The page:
Revamping The Vendor Qualification Process For Clinical Stage Outsourcing
- Posted by: LSTI-Editor
- Category: Clinical,
Consumer awareness of the quality of goods purchased is good practice in any industry, but in biotech and pharma, it is a regulatory requirement. One of the most common goods we purchase in this industry is a vendor’s services — their time, effort, and resources. Whether it be a lab, CRO, or data management group, the FDA mandates we, as sponsor companies, know the quality of the goods and services we purchase from them.
The Current Process
The standard practice for getting to know the quality of these goods and services is to perform an audit of the vendor before working with them. This includes a basic qualification audit (typically a review of the organization’s structure, facilities, SOPs, training records, computer system validation, etc.) as well as an audit of their specific capabilities as they relate to your company’s needs. Outsourcing has become increasingly popular over the last few decades, creating an industry that is saturated with the use of vendors. This trend forces sponsor companies to perform and re-perform qualification audits to stay compliant but doesn’t necessarily demonstrate the vendor’s ability to be a solid performer once the project is awarded.
There are quite a few issues posed by this traditional method of qualification. One is that qualification audit agendas are largely the same among each sponsor company. Therefore, the outcomes of the audit discussion questions should be the same. How many times can we find one vendor to be Part 11 compliant? What can be learned from this activity that can accurately predict an issue with performance or oversight with any reliability? Another problem is that auditors are often severely underqualified or undertrained, and what they have the capabilities to audit may not be a solid match with the activities being outsourced.
This adds up to a shocking number of audits conducted each year when considering the almost 4,000 CROs in our industry.1 Recently, we conducted a survey and found the majority of midsize to large CROs estimated two audits per month. Each audit examines almost exactly the same set of documents and asks virtually the same questions. This necessitates repetitive activities that keep the CRO’s team busy for an average of 29 hours per audit.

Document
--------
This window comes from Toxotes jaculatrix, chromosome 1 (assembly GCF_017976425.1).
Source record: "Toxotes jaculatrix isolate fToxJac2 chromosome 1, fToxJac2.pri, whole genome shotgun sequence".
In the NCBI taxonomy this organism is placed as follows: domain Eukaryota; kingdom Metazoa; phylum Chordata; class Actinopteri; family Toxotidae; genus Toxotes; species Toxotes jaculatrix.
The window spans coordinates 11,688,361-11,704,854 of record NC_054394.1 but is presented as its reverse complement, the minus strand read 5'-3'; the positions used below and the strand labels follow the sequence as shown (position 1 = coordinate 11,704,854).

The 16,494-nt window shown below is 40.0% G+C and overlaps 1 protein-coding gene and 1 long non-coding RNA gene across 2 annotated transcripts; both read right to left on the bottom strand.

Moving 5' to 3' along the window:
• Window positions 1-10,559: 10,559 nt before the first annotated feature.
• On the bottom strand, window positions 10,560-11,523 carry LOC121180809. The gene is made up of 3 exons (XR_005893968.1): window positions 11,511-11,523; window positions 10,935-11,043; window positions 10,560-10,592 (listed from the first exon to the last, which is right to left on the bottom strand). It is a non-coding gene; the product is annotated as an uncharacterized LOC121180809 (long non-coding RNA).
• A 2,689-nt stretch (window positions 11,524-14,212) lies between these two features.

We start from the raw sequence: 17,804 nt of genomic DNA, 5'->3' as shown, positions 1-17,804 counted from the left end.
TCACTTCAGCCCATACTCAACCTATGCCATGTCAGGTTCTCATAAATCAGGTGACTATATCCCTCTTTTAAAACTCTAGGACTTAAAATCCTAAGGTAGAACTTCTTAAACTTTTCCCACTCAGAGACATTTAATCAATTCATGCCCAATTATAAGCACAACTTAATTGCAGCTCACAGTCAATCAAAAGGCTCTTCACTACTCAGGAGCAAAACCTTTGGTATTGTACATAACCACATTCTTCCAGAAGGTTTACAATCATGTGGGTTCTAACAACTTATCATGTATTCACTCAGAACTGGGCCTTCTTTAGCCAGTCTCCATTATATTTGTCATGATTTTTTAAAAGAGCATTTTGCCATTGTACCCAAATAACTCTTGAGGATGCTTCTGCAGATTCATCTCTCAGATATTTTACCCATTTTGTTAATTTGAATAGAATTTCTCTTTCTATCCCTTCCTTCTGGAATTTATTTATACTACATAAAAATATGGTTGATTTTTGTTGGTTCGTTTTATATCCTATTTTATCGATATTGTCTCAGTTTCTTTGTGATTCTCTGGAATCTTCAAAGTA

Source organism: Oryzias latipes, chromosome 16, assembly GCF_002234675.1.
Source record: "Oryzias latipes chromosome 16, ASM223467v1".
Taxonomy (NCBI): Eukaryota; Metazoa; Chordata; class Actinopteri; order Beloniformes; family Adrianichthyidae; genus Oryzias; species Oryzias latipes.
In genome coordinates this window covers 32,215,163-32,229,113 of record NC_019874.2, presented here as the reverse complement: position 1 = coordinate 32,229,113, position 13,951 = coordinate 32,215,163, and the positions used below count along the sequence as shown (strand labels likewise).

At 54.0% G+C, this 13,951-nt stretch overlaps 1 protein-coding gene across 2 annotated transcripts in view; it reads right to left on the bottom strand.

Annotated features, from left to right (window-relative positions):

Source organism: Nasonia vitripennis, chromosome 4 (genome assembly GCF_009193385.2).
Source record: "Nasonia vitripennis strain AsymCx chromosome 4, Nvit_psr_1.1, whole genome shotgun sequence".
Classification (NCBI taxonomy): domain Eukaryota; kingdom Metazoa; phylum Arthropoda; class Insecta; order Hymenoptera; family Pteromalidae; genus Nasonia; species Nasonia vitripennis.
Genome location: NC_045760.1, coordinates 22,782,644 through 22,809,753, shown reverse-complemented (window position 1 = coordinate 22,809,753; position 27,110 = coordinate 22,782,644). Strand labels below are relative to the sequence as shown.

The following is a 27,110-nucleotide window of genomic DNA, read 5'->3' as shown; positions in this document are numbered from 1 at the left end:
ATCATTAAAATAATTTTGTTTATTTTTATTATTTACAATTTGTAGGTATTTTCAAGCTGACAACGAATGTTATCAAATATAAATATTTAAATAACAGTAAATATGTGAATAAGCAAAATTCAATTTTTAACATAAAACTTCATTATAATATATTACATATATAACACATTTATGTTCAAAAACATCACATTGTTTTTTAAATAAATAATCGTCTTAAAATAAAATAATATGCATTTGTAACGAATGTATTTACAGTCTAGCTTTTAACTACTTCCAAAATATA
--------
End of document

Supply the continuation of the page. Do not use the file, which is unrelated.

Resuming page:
Aside from consuming many hours of the CRO’s time, we also heard some auditors don’t take the job seriously. One CRO’s quality leader told us two junior auditors spent the entirety of their two-day visit watching cartoons in a conference room.
All of this presents quite a problem when considering a typical vendor qualification audit costs between $10,000 and $20,000 of non-billable time for the vendor to prep and follow up. Calculated annually, the cost is at least $240,000 spent by each company on “check-the-box” activities. While this is not factored into a specific line item in a proposal, it does contribute to the overhead costs that are built into every project. Consuming resources at this level when activities provide little value does not guarantee a successful engagement. It is actually counter to the risk-based approach contained in the ICH E6(R2) guidances, because it consumes precious resources with little risk reduction.
Public Accreditation Program
An alternative method of qualifying vendors is bubbling to the surface: a specific accreditation program for vendors shared and accepted by sponsors. This would be a program built and run by a body of independent industry veterans. They would perform their due diligence on well-known, frequently engaged vendors in the industry and put their stamp of approval on those that meet the basic standards required by the FDA. This is not a novel idea — programs like this already exist in other industries, including the manufacturing of clothes, toys, footwear, and general household products as well as in the manufacturing space for life sciences vendors and IT firms. But it is a novel idea for clinical stage vendors — an industry which is so strictly regulated, yet with such little value currently extracted from the qualification process.
The Vendor Perspective